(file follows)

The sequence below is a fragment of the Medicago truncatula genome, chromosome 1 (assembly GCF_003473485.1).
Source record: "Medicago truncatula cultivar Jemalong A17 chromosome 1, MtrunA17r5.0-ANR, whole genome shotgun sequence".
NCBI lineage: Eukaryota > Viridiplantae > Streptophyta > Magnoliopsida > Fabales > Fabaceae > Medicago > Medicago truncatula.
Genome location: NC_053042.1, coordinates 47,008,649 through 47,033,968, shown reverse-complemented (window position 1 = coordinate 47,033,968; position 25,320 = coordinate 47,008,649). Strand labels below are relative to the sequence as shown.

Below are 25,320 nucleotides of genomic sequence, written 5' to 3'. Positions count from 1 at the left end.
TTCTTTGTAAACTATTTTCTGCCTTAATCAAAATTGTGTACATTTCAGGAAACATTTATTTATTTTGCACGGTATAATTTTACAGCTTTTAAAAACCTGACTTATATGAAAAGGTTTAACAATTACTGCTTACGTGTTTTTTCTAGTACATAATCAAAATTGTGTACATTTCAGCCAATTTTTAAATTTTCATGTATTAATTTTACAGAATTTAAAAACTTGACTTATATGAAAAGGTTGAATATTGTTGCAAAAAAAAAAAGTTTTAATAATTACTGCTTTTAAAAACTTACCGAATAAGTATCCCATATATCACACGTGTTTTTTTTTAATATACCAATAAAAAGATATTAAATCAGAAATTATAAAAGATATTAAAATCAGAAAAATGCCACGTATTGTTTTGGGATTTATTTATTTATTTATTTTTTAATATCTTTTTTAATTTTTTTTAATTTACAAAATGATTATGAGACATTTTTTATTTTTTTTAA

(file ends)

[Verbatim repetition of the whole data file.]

The sequence below is a fragment of the Medicago truncatula genome, chromosome 1 (assembly GCF_003473485.1).
Source record: "Medicago truncatula cultivar Jemalong A17 chromosome 1, MtrunA17r5.0-ANR, whole genome shotgun sequence".
NCBI lineage: Eukaryota > Viridiplantae > Streptophyta > Magnoliopsida > Fabales > Fabaceae > Medicago > Medicago truncatula.
Genome location: NC_053042.1, coordinates 47,008,649 through 47,033,968, shown reverse-complemented (window position 1 = coordinate 47,033,968; position 25,320 = coordinate 47,008,649). Strand labels below are relative to the sequence as shown.

Below are 25,320 nucleotides of genomic sequence, written 5' to 3'. Positions count from 1 at the left end.
TTCTTTGTAAACTATTTTCTGCCTTAATCAAAATTGTGTACATTTCAGGAAACATTTATTTATTTTGCACGGTATAATTTTACAGCTTTTAAAAACCTGACTTATATGAAAAGGTTTAACAATTACTGCTTACGTGTTTTTTCTAGTACATAATCAAAATTGTGTACATTTCAGCCAATTTTTAAATTTTCATGTATTAATTTTACAGAATTTAAAAACTTGACTTATATGAAAAGGTTGAATATTGTTGCAAAAAAAAAAAGTTTTAATAATTACTGCTTTTAAAAACTTACCGAATAAGTATCCCATATATCACACGTGTTTTTTTTTAATATACCAATAAAAAGATATTAAATCAGAAATTATAAAAGATATTAAAATCAGAAAAATGCCACGTATTGTTTTGGGATTTATTTATTTATTTATTTTTTAATATCTTTTTTAATTTTTTTTAATTTACAAAATGATTATGAGACATTTTTTATTTTTTTTAA